For artists with smaller fanbases who more strongly depend on touring as their major revenue source, companies have made efforts to support artists in their livelihood outside of touring. Bandcamp, a digital storefront and streaming music platform used by hundreds of thousands of artists and record labels, recently announced it would forgo collection of its share of the revenue from sales on its site. Typically, Bandcamp collects 15% of the revenue from sales of music on its site and app and 10% from sales of physical goods. The company’s CEO and co-founder Ethan Diamond shared the motivation behind Bandcamp’s actions, stating, “For many artists, a single day of boosted sales can mean the difference between being able to pay rent or not. Still, we consider this just a starting point. Musicians will continue to feel the effects of lost touring income for many months to come, so we’re also sharing some ideas below on how fans can support the artists they love and how artists can give fans new, creative ways to provide support.”

 There is more to the music industry than just artists, though. The hidden impact of the coronavirus on the music industry lies in thousands of workers who perform the labor that allows tours to go on. Sound engineers, lighting technicians, hospitality workers, merchandise sellers and more often go unseen by the public, but they are essential members of the industry. These crews are mostly not unionized and typically bounce from job to job. In the height of the touring season, crew members live an exhilarating and fairly successful life; however, this shutdown has exposed the vulnerability of the touring labor force.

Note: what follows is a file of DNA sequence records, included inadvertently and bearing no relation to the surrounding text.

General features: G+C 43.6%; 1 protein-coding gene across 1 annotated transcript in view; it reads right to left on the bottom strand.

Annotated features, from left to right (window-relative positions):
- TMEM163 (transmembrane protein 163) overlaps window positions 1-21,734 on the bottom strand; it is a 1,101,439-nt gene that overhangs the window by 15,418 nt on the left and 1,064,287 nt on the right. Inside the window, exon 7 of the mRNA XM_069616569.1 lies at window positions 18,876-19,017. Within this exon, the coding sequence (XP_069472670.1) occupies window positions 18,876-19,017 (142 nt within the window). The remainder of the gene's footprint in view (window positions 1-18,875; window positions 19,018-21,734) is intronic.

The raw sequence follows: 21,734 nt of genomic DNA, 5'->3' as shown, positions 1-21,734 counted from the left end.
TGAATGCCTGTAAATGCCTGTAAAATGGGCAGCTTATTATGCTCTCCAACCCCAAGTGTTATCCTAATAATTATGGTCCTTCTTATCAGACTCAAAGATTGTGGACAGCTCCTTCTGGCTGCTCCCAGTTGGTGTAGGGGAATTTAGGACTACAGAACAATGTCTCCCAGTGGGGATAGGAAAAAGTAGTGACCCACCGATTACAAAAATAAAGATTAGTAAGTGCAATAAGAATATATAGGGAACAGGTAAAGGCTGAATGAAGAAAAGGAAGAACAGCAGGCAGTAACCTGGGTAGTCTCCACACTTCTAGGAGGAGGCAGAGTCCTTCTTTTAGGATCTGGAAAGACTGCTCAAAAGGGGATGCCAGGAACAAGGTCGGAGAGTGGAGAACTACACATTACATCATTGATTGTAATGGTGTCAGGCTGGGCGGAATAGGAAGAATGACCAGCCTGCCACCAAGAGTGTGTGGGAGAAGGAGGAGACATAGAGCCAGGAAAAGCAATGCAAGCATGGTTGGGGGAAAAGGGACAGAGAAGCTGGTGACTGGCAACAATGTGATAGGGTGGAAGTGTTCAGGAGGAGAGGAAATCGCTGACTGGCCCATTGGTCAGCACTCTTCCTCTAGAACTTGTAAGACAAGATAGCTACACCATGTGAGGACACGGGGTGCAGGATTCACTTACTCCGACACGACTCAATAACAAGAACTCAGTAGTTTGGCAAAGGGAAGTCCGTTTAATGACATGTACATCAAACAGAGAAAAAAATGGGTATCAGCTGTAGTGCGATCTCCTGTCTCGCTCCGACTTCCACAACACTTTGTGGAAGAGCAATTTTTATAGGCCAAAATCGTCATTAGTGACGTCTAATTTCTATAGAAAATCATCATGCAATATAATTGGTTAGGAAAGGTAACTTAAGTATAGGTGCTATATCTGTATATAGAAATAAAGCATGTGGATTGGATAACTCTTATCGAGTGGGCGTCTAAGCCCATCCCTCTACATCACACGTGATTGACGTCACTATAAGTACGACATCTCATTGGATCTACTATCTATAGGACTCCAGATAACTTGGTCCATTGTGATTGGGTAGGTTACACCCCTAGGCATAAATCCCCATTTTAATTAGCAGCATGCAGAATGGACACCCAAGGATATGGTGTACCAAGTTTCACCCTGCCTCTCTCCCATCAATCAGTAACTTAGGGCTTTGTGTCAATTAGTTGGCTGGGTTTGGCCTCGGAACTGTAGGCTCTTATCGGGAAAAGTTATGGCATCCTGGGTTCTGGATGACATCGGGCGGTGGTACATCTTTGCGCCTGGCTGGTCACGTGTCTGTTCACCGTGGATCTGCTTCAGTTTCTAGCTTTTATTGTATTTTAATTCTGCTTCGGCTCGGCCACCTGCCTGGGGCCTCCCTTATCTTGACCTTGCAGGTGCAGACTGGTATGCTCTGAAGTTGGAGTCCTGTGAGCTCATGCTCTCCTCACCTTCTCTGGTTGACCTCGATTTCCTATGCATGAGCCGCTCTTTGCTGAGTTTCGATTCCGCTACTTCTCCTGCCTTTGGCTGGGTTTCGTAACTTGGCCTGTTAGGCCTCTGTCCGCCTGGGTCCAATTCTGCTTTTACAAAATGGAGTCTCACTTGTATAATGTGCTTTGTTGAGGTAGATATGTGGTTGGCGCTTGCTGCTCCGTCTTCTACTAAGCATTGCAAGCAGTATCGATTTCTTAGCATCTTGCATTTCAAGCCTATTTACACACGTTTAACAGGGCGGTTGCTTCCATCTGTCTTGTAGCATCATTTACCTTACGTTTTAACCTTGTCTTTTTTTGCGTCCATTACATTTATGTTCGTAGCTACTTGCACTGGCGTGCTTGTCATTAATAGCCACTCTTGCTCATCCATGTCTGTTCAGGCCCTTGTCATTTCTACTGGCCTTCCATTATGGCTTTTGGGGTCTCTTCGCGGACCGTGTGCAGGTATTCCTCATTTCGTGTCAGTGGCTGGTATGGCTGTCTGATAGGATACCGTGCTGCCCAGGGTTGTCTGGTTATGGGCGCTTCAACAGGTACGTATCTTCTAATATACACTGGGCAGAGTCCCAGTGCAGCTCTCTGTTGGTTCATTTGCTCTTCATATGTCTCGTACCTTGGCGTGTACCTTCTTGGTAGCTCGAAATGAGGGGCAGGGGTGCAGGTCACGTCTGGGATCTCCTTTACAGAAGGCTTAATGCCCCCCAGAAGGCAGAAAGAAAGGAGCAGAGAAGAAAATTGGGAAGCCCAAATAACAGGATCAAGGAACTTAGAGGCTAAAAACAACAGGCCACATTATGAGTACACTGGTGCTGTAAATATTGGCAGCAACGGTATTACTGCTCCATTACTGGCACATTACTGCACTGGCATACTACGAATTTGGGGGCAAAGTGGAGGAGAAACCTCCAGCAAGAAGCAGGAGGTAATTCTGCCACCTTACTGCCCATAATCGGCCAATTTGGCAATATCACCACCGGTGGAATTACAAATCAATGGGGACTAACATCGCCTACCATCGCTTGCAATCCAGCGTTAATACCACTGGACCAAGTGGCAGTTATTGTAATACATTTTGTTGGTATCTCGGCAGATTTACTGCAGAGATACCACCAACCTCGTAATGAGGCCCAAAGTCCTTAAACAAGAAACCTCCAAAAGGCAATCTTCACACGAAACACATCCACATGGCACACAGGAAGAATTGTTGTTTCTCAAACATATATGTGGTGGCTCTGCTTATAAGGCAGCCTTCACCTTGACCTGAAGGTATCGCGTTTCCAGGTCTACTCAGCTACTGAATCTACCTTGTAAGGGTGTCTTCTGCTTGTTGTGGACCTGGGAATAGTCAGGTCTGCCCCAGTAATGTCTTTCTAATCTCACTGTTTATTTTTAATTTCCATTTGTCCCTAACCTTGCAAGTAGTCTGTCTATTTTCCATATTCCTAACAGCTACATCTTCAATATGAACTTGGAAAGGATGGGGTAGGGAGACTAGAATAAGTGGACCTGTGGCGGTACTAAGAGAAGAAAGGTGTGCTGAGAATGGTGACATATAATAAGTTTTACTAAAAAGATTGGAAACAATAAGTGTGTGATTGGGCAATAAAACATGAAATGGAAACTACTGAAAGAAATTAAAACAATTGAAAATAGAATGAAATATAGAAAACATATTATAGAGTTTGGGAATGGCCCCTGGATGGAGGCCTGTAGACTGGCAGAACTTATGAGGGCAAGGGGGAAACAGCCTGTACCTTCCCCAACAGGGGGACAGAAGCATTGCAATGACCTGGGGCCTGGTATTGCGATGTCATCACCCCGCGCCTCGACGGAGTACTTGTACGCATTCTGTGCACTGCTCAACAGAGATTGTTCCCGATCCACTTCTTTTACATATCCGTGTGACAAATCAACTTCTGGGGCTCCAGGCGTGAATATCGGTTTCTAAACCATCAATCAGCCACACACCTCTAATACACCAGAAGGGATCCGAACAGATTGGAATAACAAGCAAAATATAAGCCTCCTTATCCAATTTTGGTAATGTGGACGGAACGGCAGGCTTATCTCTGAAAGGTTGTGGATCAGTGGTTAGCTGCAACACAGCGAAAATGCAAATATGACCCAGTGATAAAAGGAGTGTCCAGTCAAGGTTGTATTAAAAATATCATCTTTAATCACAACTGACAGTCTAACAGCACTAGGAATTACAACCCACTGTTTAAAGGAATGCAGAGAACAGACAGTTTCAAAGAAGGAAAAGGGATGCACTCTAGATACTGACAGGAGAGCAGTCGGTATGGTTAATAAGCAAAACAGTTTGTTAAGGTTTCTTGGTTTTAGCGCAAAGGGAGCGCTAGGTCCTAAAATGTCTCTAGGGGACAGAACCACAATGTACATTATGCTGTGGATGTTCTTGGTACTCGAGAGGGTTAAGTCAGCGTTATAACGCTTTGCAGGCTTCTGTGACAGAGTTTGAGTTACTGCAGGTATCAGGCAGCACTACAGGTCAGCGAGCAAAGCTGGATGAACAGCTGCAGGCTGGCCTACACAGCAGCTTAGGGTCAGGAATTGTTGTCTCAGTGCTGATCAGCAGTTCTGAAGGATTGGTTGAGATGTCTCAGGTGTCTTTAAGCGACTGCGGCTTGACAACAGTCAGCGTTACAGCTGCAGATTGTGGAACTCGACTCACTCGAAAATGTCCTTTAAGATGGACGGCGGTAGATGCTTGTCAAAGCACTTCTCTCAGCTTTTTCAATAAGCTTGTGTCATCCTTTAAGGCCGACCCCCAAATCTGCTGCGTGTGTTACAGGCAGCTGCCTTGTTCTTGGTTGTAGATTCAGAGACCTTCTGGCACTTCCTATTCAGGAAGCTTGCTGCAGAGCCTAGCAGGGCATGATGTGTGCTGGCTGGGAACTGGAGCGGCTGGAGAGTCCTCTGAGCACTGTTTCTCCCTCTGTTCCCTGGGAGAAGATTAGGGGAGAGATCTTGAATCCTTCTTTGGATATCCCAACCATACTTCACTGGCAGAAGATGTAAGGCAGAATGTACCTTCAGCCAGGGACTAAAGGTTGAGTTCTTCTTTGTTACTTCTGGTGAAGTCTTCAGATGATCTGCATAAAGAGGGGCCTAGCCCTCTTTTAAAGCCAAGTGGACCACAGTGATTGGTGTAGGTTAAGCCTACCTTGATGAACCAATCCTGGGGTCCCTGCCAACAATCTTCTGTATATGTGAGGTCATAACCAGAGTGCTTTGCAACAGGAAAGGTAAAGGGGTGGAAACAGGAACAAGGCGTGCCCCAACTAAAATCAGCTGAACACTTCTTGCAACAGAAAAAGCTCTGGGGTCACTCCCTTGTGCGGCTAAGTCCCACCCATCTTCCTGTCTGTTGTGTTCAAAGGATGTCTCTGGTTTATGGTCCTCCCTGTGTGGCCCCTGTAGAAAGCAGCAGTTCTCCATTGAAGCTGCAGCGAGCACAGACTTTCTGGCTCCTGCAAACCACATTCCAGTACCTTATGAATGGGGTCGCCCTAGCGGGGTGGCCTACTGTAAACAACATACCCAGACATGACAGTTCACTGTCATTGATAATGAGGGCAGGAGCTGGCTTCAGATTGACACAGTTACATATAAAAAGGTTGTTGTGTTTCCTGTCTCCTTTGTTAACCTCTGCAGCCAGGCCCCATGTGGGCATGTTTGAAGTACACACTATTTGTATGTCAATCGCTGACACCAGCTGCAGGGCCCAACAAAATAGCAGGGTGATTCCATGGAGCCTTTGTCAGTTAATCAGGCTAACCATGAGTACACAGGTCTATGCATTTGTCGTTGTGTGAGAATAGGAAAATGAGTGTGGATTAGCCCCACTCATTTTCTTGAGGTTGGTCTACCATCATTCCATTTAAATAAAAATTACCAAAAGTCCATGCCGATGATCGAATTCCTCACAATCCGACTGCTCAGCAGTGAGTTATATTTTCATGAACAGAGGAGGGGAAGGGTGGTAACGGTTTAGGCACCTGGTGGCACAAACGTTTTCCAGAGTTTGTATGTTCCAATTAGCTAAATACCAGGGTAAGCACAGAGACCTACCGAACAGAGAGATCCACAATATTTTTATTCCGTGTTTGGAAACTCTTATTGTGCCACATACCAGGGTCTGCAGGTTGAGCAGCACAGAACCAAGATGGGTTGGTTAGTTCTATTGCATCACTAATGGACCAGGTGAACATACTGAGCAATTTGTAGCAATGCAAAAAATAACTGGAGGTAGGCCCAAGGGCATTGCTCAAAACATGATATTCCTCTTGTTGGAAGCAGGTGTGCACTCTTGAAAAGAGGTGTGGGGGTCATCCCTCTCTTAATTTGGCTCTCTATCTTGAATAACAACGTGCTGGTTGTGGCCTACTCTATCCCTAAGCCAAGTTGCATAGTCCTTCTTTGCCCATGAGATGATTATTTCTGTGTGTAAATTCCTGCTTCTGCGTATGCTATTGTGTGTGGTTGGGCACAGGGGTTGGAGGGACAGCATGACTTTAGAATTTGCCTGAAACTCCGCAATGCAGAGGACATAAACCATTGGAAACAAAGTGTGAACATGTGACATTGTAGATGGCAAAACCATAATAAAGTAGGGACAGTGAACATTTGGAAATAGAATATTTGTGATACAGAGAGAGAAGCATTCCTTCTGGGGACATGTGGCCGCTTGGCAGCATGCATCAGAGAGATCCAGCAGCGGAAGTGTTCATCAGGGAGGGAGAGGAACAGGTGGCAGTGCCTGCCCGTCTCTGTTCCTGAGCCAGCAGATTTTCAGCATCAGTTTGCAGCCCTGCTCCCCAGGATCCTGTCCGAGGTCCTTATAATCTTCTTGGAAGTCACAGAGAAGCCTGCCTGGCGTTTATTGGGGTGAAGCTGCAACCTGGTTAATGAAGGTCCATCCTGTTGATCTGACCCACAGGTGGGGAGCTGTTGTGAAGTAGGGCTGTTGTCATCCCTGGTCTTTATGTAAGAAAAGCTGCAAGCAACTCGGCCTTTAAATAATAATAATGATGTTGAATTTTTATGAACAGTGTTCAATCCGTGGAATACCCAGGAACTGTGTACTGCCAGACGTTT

In what The New York Times calls “the original gig economy,” touring crews are essentially freelancers, with many members not having health insurance or unemployment benefits. “When a single tour cancels, it’s a financial hardship for a small crew,” one crew member told The New York Times. “In this case, the fear is much deeper, because the entire industry is just grinding to a halt.” 

While some may work day jobs, in the wake of the coronavirus, it is nearly impossible for tour workers to easily step back into the workforce. Especially considering the fact that a popular second job for crew members is bartending, the closing of many bars and restaurants in efforts to prevent the spread of the virus has worsened the blow to music’s labor force. Whereas other types of workers can work from home, crew members do not have this luxury — they must be on the road to have a job. 

Heading into the all-important summer touring season, the entire music industry faces an uncertain future. Whether touring resumes in a few weeks or a few months, artists are dedicated to helping fans adjust to the new reality. The show must go on, even if that means taking the show online for the foreseeable future.